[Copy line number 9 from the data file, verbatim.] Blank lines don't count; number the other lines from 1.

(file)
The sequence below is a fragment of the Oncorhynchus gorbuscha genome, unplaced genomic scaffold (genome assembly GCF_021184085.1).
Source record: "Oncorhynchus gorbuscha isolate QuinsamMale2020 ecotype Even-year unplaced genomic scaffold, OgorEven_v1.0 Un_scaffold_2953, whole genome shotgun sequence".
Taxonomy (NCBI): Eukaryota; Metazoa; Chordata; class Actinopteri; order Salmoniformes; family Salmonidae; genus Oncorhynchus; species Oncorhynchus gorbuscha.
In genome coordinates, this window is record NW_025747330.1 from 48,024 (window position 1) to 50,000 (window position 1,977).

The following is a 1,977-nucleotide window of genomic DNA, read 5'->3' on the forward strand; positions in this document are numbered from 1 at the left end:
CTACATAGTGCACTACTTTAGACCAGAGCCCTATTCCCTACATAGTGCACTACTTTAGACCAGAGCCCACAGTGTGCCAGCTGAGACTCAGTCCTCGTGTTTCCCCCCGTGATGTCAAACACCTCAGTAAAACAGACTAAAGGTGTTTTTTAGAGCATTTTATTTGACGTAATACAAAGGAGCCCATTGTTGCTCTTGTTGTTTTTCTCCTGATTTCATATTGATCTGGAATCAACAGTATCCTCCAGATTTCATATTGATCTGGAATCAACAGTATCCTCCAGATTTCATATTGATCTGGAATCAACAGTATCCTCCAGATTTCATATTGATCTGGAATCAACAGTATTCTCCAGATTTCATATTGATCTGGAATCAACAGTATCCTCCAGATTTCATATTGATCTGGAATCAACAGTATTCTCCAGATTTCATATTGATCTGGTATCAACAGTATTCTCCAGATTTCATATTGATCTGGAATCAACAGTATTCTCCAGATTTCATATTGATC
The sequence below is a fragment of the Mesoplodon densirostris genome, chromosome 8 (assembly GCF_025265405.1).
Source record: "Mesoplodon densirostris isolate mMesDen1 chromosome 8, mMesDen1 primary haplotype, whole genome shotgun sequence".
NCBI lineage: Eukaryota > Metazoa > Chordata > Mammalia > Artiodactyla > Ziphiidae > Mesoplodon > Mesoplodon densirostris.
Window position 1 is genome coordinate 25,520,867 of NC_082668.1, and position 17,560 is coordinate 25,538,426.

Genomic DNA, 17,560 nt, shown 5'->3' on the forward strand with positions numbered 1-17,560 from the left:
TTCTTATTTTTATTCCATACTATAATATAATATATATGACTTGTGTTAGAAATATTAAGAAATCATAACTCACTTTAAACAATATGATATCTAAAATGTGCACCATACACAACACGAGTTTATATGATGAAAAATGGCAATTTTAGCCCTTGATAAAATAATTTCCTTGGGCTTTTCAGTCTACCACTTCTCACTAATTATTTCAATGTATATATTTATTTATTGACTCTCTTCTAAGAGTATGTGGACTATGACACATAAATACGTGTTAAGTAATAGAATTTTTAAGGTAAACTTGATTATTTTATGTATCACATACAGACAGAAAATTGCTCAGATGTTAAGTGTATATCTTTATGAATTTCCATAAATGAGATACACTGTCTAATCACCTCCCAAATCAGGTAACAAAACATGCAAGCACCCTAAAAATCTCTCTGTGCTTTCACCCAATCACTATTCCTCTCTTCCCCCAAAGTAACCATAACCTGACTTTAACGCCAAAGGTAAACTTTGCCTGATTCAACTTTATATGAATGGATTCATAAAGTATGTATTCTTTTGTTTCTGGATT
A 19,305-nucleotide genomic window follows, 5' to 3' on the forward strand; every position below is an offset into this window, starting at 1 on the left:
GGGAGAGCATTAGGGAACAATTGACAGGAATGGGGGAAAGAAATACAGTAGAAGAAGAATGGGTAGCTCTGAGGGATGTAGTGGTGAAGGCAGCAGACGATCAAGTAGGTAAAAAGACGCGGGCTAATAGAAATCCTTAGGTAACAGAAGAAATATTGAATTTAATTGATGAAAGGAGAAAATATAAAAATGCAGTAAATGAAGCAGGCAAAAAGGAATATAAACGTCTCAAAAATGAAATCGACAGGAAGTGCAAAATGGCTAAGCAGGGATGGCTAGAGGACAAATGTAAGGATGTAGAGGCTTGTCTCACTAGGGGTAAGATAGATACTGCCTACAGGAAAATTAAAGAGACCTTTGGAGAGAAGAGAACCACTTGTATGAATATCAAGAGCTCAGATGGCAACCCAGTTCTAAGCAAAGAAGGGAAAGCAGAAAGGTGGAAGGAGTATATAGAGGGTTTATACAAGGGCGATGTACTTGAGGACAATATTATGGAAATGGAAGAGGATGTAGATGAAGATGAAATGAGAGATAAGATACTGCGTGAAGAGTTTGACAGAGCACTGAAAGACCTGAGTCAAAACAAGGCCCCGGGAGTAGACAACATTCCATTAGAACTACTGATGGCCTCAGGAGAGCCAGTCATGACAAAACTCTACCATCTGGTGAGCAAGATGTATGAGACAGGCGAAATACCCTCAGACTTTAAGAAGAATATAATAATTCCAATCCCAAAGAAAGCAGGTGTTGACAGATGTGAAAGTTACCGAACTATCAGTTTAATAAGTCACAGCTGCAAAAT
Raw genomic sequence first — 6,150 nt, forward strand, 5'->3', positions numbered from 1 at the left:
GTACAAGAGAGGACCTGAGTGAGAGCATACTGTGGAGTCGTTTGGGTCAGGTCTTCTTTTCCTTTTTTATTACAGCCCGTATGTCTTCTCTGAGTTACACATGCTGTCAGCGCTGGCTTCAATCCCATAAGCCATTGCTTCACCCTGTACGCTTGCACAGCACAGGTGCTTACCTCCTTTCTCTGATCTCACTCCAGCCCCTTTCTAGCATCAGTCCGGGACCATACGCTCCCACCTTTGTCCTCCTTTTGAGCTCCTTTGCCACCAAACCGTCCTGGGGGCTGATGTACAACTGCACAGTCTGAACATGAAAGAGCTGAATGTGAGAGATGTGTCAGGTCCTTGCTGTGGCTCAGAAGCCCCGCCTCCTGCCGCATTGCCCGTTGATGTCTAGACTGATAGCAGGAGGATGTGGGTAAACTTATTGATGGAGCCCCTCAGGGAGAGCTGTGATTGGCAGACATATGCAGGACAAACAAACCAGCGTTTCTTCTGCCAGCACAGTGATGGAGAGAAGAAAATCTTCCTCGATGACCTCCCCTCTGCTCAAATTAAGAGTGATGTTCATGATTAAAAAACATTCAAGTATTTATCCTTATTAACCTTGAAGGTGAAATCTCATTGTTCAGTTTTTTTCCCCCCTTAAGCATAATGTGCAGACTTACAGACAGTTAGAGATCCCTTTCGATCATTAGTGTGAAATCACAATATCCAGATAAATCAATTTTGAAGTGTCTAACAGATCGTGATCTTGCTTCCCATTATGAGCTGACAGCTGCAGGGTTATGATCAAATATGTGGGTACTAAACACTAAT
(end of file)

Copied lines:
NCBI lineage: Eukaryota > Metazoa > Chordata > Mammalia > Artiodactyla > Ziphiidae > Mesoplodon > Mesoplodon densirostris.